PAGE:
read my post [three mins earlier :lol:]
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#56 OFFLINE   veryoldschool

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Posted 02 September 2009 - 08:15 PM

I dont see why the DECA filter couldnt be built into this new SWM system.

There is every expectation that the DECA "bandstop" filter will be added to the SWMLNB/SWM8 new production runs.
"If the dual output" is what happens, the it's simple to have bandstops on each for the SWM(s) and bandpass between the dual cables, all incorporated.
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#57 OFFLINE   veryoldschool

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Posted 02 September 2009 - 08:24 PM

If they were cramming more onto the coax, it'd probably be less than 16..something like 10 or 12 as has been mentioned before.

I don't see this as "cramming more" but merely having the same size pie and cutting it into smaller slices, to feed more people. each piece is 30% less.
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#58 OFFLINE   HRJustin

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Posted 02 September 2009 - 09:09 PM

It just seems like its more trouble then its worth to try to divide the channels up onto smaller channels. SWM must have been tested to find the best number of channels to fit on a single coax. Its already currently working just fine with 8 channels per coax. It just seems like a waste to try change it around just to fit more tuners on one coax. I really dont think that there is a strong demand for installs with more then 8 tuners. Running two coax from the dish is still much better then running 4 in then using two SWM8s, or two wb68, wb616 with two coax ran to each DVR.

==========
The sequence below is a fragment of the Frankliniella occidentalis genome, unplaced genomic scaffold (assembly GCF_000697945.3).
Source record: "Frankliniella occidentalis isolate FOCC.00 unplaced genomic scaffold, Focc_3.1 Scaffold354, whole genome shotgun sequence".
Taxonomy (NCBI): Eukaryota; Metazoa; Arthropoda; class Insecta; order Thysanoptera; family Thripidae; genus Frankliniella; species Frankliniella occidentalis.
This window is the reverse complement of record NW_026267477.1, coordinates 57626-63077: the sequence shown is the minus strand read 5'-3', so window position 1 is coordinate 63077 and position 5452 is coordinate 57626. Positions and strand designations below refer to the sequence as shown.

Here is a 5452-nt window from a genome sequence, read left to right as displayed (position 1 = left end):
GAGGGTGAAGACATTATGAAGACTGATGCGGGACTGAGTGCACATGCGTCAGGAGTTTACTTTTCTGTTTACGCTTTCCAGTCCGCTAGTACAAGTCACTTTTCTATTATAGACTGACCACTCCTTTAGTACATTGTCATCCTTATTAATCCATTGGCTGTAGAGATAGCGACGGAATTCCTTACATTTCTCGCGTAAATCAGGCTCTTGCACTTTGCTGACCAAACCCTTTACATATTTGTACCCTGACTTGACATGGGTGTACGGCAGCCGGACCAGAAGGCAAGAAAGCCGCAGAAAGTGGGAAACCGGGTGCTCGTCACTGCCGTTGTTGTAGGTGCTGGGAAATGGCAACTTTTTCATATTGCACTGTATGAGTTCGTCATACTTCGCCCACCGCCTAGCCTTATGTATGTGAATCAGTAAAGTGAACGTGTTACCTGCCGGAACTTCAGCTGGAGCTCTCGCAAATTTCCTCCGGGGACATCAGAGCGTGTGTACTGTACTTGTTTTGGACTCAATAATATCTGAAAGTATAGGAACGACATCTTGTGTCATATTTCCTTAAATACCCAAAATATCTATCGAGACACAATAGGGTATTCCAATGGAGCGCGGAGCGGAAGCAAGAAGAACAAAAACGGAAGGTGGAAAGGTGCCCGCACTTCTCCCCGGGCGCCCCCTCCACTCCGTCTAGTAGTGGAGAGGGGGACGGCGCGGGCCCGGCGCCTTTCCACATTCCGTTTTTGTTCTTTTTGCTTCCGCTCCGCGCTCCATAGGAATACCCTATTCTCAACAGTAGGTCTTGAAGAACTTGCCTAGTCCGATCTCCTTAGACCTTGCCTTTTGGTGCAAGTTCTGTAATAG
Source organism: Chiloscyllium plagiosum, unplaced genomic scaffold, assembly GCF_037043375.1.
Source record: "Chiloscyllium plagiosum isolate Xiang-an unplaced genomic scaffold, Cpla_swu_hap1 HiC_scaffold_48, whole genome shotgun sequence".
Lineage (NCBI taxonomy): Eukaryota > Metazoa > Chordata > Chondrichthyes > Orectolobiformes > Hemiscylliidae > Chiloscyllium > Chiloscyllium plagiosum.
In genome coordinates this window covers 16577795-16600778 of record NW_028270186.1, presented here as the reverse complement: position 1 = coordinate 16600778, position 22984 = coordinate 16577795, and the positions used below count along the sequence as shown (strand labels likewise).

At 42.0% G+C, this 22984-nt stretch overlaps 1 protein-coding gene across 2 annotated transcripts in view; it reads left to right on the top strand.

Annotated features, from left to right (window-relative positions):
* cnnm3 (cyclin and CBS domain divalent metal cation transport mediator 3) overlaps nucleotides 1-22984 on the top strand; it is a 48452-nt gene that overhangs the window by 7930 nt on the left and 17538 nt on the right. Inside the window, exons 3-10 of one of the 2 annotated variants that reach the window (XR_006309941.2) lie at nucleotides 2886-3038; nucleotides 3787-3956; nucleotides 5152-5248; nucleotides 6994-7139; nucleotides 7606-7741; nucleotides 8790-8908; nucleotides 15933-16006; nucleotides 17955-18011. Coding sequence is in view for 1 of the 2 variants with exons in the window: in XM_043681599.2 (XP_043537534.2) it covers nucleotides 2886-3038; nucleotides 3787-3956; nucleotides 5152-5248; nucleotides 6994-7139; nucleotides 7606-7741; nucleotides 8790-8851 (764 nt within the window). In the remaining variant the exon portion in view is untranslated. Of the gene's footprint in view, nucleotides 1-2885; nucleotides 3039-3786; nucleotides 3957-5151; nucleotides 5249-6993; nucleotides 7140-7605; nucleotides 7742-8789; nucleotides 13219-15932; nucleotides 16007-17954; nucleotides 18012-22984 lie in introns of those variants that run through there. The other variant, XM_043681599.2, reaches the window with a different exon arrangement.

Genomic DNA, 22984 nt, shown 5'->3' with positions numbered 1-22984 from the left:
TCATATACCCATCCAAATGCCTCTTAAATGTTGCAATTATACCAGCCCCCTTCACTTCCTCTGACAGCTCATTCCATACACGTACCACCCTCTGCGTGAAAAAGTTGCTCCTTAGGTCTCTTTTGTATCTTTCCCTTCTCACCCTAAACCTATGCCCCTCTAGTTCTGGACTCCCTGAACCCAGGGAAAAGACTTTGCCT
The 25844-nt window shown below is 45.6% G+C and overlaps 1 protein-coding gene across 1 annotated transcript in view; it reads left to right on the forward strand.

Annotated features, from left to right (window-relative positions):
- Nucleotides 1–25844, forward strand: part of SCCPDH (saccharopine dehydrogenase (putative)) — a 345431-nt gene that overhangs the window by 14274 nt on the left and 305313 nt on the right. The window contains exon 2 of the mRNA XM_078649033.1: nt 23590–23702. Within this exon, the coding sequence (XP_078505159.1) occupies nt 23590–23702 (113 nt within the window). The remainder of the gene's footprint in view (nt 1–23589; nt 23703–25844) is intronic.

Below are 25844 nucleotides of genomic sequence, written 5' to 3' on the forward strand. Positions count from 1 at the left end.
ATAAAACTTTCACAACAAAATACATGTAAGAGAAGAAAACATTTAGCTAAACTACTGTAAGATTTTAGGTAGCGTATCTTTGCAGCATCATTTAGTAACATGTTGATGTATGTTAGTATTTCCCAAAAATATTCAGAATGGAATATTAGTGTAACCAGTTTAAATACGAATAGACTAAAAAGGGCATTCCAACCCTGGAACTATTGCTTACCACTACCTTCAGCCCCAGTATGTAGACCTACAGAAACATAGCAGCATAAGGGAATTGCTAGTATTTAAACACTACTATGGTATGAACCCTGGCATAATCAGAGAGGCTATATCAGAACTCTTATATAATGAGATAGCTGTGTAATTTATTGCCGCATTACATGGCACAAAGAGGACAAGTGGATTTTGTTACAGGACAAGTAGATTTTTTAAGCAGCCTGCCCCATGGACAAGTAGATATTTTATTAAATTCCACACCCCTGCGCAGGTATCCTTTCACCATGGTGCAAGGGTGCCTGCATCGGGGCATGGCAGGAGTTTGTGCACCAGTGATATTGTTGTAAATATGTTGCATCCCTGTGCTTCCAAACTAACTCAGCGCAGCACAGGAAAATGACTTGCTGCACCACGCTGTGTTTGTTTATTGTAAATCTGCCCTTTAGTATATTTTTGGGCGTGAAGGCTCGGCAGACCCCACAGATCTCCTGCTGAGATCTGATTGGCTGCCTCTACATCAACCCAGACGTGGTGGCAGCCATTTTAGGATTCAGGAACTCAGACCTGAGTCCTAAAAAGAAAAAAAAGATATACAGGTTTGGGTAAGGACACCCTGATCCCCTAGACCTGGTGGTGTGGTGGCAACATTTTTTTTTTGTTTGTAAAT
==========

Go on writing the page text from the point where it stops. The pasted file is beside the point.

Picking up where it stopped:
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#59 OFFLINE   veryoldschool

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Posted 02 September 2009 - 09:49 PM

It just seems like its more trouble then its worth to try to divide the channels up onto smaller channels. SWM must have been tested to find the best number of channels to fit on a single coax. Its already currently working just fine with 8 channels per coax. It just seems like a waste to try change it around just to fit more tuners on one coax. I really dont think that there is a strong demand for installs with more then 8 tuners. Running two coax from the dish is still much better then running 4 in then using two SWM8s, or two wb68, wb616 with two coax ran to each DVR.

:lol: I'm not using all of my eight channels now.
DirecTV seems to "have a plan", or the SWM16 wouldn't have been mentioned.
"If" the SWM chip maker has improved their chip, there is no "technical reason" a 70 MHz channel wouldn't work [and would be backwards compatible]. The current 100 MHz is simply wasting bandwidth, but at the time, I'm sure was an economical means.
Also remember that DECAs need SWM systems, so this would also increase [the need] for the users that do have more than eight tuners.
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#60 OFFLINE   JoeTheDragon

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Posted 02 September 2009 - 10:24 PM

A Whole house DVR! Can you Imagine?
1 or 2 cables running from the ODU to a centralized IRD up on a shelf in the basement. The only trick would be getting HD from the box to the TV locations.


cat5, rg6, will work and you can have a mini box at the tv.